Moon's 23-year-old divorce is newsworthy because the Judiciary is reviewing its administrative policy governing public access to electronic and paper records for all types of cases, not just divorces. The chief justice makes final decisions on whether to change such administrative rules. In this case, he intends to solicit comments from the other justices, judges, court staff, lawyers, media and the public before making a decision.
If Moon decides to abolish the purge-the-public-record policy for sealed divorces, that will mean he would have benefited from a practice no longer accessible to others, even if the sealing of such cases rarely is approved by the court.
If he doesn't abolish the policy, the Judiciary would be open to continued criticism for allowing the court to go to such extreme lengths to keep sealed divorces completely out of the public record.
Worse, the court orders stating the reasons specific cases have been sealed are themselves secret, leaving no clue as to why judges see fit to set aside the court's standard presumption of openness.
"That's beyond terrible," said Honolulu attorney Evan Shirley, who has written about Hawaii's judicial ethics. "You're having secret cases based on secret court orders."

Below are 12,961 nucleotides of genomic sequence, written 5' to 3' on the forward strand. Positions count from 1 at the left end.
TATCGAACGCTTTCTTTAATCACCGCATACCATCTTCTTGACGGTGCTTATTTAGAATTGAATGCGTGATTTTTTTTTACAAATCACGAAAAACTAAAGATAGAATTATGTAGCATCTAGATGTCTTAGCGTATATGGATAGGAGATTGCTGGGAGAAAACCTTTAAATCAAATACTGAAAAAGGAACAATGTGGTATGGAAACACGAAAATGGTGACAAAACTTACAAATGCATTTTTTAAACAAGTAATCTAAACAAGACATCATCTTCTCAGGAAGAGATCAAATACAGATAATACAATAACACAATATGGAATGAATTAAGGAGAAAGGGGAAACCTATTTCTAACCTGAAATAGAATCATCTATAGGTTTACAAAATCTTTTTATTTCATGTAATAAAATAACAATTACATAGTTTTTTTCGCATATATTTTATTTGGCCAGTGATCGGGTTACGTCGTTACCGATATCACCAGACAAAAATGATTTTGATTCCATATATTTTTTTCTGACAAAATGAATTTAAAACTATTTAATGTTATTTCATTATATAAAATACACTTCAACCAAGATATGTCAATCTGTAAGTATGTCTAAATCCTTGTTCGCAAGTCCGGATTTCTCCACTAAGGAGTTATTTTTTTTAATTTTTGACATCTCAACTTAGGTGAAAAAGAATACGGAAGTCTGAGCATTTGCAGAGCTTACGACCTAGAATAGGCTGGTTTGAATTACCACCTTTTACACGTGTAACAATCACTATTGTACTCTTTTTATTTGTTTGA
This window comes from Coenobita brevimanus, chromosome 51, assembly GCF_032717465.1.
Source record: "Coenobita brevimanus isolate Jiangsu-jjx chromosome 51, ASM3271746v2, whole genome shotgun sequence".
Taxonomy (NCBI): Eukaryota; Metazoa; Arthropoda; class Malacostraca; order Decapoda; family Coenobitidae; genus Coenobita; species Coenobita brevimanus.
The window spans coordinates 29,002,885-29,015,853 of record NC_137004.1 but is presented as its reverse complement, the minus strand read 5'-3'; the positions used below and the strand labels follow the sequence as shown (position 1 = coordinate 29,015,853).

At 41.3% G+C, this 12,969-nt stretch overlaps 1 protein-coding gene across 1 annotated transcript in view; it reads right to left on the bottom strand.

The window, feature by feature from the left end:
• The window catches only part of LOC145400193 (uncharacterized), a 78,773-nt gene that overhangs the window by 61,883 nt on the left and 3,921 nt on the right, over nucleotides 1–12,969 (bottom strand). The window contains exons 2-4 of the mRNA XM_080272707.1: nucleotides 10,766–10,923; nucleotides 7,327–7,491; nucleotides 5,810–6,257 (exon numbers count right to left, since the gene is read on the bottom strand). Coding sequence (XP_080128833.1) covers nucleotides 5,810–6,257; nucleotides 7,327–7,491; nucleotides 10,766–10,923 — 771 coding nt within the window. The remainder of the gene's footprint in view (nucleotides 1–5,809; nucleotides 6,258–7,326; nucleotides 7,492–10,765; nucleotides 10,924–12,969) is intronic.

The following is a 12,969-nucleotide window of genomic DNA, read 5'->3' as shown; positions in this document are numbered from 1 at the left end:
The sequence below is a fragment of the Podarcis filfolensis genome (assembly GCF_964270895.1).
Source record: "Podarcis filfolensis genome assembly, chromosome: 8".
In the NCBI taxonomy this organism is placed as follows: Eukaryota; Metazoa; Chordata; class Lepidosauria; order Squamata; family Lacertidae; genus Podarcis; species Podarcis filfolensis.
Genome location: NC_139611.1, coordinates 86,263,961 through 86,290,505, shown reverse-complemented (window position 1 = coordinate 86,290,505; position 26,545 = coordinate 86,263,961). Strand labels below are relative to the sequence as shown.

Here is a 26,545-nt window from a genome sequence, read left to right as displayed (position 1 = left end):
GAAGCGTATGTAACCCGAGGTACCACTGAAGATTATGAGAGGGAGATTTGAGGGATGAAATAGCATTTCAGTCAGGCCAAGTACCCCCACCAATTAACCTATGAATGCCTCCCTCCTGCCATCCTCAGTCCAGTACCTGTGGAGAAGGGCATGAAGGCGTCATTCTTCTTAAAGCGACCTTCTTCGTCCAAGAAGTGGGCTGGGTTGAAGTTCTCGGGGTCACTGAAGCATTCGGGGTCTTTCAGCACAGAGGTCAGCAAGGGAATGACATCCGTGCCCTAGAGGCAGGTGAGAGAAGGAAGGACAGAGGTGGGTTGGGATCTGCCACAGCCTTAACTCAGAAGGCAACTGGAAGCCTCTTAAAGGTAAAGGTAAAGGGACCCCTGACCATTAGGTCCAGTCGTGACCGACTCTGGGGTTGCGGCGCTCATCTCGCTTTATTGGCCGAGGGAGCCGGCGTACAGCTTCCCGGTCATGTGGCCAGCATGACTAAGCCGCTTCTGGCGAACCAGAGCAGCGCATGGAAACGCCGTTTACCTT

Moon is the only member of the Supreme Court with a sealed divorce. Asked why his case was sealed, Marsha Kitagawa, a Judiciary spokeswoman, responded in a written statement:
"Chief Justice Moon was divorced over 20 years ago and does not recall that his divorce case was ever sealed; thus, he cannot explain why it was sealed."
Kitagawa also noted that both attorneys who represented him in the case have since died.
The Star-Bulletin later asked Moon for a copy of the court order sealing his case. Kitagawa, however, said the chief justice didn't have a copy among his personal records.
"As we have told you, he was quite surprised to learn that his file had in fact been sealed and therefore cannot tell you why or at whose behest his case was sealed," Kitagawa wrote in a second response.
Moon's former wife, Dorothy Collins Campbell, said from her mainland home that she didn't seek to have the case sealed and didn't know why it was. Campbell declined further comment.
In many jurisdictions on the mainland, judges -- if they seal divorce cases at all -- will keep confidential only that portion that contains sensitive information. But the rest of the case, including such basic information as the filing date and whether a divorce was granted, routinely remains part of the public record.
Besides Hawaii, only a few states, including California and New Jersey, resort to completely removing sealed divorces from the public record.
Asked the rationale for the Judiciary's current policy, Kitagawa wrote:
"The rationale is simple. If the case is confidential or sealed, all information is confidential, including the case number and name. Case numbers and names are telling; the fact that the case number is listed confirms the case exists. This verification that a confidential case has been filed or exists may violate the intent of the statute or court order."